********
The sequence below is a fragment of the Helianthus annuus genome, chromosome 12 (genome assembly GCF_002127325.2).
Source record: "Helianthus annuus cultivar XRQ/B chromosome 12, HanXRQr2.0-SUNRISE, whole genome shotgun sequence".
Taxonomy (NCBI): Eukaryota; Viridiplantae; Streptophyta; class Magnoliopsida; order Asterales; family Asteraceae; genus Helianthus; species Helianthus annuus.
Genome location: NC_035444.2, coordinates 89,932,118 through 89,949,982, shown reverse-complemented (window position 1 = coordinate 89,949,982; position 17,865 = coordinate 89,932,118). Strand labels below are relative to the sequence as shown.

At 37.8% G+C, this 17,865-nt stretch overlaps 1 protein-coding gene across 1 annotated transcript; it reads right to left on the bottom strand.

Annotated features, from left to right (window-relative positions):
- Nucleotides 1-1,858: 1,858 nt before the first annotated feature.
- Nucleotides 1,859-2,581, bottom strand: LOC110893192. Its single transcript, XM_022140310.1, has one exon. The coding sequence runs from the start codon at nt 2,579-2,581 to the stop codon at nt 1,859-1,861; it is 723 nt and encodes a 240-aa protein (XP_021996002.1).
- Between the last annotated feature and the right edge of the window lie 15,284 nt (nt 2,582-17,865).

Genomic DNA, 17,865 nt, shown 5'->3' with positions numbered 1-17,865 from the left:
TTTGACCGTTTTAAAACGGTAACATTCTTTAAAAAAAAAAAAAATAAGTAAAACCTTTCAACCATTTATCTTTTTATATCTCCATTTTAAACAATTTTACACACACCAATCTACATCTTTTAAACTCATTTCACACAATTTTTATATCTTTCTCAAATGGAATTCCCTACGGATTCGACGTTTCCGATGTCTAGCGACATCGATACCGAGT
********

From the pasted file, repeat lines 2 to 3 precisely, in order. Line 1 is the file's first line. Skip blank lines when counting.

Source record: "Helianthus annuus cultivar XRQ/B chromosome 12, HanXRQr2.0-SUNRISE, whole genome shotgun sequence".
Taxonomy (NCBI): Eukaryota; Viridiplantae; Streptophyta; class Magnoliopsida; order Asterales; family Asteraceae; genus Helianthus; species Helianthus annuus.